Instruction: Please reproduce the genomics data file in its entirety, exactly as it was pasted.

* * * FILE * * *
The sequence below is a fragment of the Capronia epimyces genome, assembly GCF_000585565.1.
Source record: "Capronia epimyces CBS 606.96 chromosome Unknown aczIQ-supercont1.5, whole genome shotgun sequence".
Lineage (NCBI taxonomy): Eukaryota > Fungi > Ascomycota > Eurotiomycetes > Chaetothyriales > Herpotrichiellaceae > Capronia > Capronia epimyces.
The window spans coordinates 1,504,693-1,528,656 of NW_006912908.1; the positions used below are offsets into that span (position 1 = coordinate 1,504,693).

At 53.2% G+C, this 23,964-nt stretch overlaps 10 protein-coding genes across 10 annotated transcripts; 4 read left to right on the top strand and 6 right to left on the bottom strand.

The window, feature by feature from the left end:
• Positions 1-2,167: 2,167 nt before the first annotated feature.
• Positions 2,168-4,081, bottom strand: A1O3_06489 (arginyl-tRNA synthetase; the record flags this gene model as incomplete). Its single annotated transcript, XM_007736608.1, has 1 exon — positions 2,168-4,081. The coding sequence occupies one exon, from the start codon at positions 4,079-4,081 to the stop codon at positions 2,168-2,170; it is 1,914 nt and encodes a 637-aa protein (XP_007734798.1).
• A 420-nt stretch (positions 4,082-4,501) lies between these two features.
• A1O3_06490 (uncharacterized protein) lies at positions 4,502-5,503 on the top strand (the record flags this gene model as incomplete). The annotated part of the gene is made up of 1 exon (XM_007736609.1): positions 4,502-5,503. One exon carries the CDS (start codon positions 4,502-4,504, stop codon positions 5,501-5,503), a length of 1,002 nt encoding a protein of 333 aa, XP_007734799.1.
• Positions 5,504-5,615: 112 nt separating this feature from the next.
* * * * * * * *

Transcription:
The sequence below is a fragment of the Capronia epimyces genome, assembly GCF_000585565.1.
Source record: "Capronia epimyces CBS 606.96 chromosome Unknown aczIQ-supercont1.5, whole genome shotgun sequence".
Lineage (NCBI taxonomy): Eukaryota > Fungi > Ascomycota > Eurotiomycetes > Chaetothyriales > Herpotrichiellaceae > Capronia > Capronia epimyces.
The window spans coordinates 1,504,693-1,528,656 of NW_006912908.1; the positions used below are offsets into that span (position 1 = coordinate 1,504,693).

At 53.2% G+C, this 23,964-nt stretch overlaps 10 protein-coding genes across 10 annotated transcripts; 4 read left to right on the top strand and 6 right to left on the bottom strand.

The window, feature by feature from the left end:
• Positions 1-2,167: 2,167 nt before the first annotated feature.
• Positions 2,168-4,081, bottom strand: A1O3_06489 (arginyl-tRNA synthetase; the record flags this gene model as incomplete). Its single annotated transcript, XM_007736608.1, has 1 exon — positions 2,168-4,081. The coding sequence occupies one exon, from the start codon at positions 4,079-4,081 to the stop codon at positions 2,168-2,170; it is 1,914 nt and encodes a 637-aa protein (XP_007734798.1).
• A 420-nt stretch (positions 4,082-4,501) lies between these two features.
• A1O3_06490 (uncharacterized protein) lies at positions 4,502-5,503 on the top strand (the record flags this gene model as incomplete). The annotated part of the gene is made up of 1 exon (XM_007736609.1): positions 4,502-5,503. One exon carries the CDS (start codon positions 4,502-4,504, stop codon positions 5,501-5,503), a length of 1,002 nt encoding a protein of 333 aa, XP_007734799.1.
• Positions 5,504-5,615: 112 nt separating this feature from the next.